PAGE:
Time to upgrade to Sitecore v10?

If you're on Sitecore 8.2, it’s decision time.

If you are reading this then chances are you have received *that call* either from Sitecore or your Sitecore partner agency, or both about the sunsetting of your Sitecore version. All support and updates for the DxP product version 8 are due to end this year and it’s really time to be doing something now about moving to something more up-to-date.
Sitecore’s extended support for version 8.2 ends in December 2022 and with it goes security patches, updates and browser support (for the DxP admin area not your website, hopefully). In all fairness to Sitecore the software at that point will be 8 years old and there comes a time when vendor support just isn’t feasible.  August 2020 saw the release of  Sitecore 10. which has since had 2 updates (the latest from November 2021). As an organisation still working with 8.2 there is a decision to be made.

Stick or twist?

Should you upgrade? If so should you go to version 9 or 10? What’s the problem with just sticking with what you’ve got? Do you need to switch to a different license model? Is Sitecore still the best choice for your organisation? The first thing to say is that the right answer is likely to be different for different organisations and will depend on many factors including your current system stability, technical debt, ongoing budget and future digital ambitions. 

In this post we’ll attempt to guide you through the considerations and then explain how and why we upgraded our client Spaceslide to Sitecore 10.

What does it mean to be out of extended support? 

When the system is supported by the vendor your agency or internal dev team can get assistance with unexpected errors or peculiar behaviour during installation or development. Sitecore would also be responsible for addressing security issues and system defects by releasing hotfixes or patches. Once you are out of extended support this will no longer happen. 

As of December 2022 the only thing that Sitecore will do is maintain product documentation and offer support on upgrading to subsequent versions.

The do nothing approach

Your in-house team or partner agency are likely to be pretty skilled so supporting your system shouldn’t be an issue, thought they will continue to do so but will have to do so under best endeavours with the understanding that Sitecore won’t be there as back up and you may find that some features within the CMS start to become difficult to use - An example here is that if you are on Sitecore 8 it is likely that you can no longer use engagement plans well thanks to their reliance upon; Silverlight, something which is now no longer supported by any modern browser and only available at a push through older version of IE. Chances are you can work around something like that for a short time, but you’d be sacrificing a major piece of functionality from Sitecore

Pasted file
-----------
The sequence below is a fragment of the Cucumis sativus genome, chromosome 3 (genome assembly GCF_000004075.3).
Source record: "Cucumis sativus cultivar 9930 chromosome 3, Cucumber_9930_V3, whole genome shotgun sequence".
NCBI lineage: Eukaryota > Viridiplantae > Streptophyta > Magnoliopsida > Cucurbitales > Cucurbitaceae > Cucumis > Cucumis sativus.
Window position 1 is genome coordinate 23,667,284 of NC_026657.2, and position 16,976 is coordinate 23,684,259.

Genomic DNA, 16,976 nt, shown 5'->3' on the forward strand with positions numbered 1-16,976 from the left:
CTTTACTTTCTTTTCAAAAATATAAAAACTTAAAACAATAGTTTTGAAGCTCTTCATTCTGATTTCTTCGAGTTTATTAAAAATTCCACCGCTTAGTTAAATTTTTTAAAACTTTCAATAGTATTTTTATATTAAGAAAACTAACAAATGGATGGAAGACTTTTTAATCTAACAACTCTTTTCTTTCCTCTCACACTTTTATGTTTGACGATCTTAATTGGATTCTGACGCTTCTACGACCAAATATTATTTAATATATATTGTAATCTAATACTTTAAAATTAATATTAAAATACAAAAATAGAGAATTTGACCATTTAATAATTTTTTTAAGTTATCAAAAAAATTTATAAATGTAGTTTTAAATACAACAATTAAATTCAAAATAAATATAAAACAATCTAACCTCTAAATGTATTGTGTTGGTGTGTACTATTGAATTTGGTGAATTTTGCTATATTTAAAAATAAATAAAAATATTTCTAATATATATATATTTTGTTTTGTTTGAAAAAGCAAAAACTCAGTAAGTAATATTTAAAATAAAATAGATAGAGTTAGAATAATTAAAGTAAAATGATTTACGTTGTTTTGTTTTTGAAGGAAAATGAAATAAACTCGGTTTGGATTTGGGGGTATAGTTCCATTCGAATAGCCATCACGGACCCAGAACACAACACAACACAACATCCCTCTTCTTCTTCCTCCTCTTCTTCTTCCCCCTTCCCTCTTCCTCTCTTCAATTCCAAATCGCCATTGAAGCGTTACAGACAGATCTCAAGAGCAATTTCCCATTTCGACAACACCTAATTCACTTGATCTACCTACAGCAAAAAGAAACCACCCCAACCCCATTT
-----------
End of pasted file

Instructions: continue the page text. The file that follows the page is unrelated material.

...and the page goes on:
For the main part – doing nothing is a temporary solution so the real question is then upgrade to a more up to date release of Sitecore or migrate to a new system completely – this is where the answers start to become very dependent on your situation and as both routes have benefits and cost you’ll likely find this one a balancing act and something that you’ll need to spend a little time on.

Upgrade to Sitecore 10

The first thing we should talk about is the word “upgrade”. Very often we find this term belies the complexity of a project that usually involves at least parts of a system to be rebuilt. The bigger the gap between system releases, the more likely it is that you are really looking at a complete rebuild. Once the extent of the upgrade/rebuild impact is understood that’s usually the point where we have a discussion with clients about whether we should look at re-platforming. There are too many factors to this decision to address in detail here but some key considerations will be:
  • Development Cost
  • Additional benefits 
  • Return on investment
There are some great new features within Sitecore 10 and if your organisation can align these with its digital ambition alongside any additional investment that may be required then the ROI case will stack up nicely.  It is worth having a conversation with your agency partner (if you have one) and Sitecore partner manager here as they will help you look at the business case overall and also help you to compare any different options.  One of the options you may want to consider if you are finding that the ROI case for a Sitecore upgrade is not working out is the potential for re-platforming.


What we are talking about here is rebuilding your solution using a different CMS – Umbraco, Kentico, Optimizely, the list goes on . This could be the right choice for you if the reality is that the total cost of ownership doesn’t stack up for you on the Sitecore model anymore.  There’s nothing wrong with that decision and it doesn’t mean you lack digital aspiration. You can deliver next generation, omnichannel experiences that are personalised, context aware and timely, but for various reasons you may need to be look at options other than deploying an enterprise CxP with an enterprise price tag.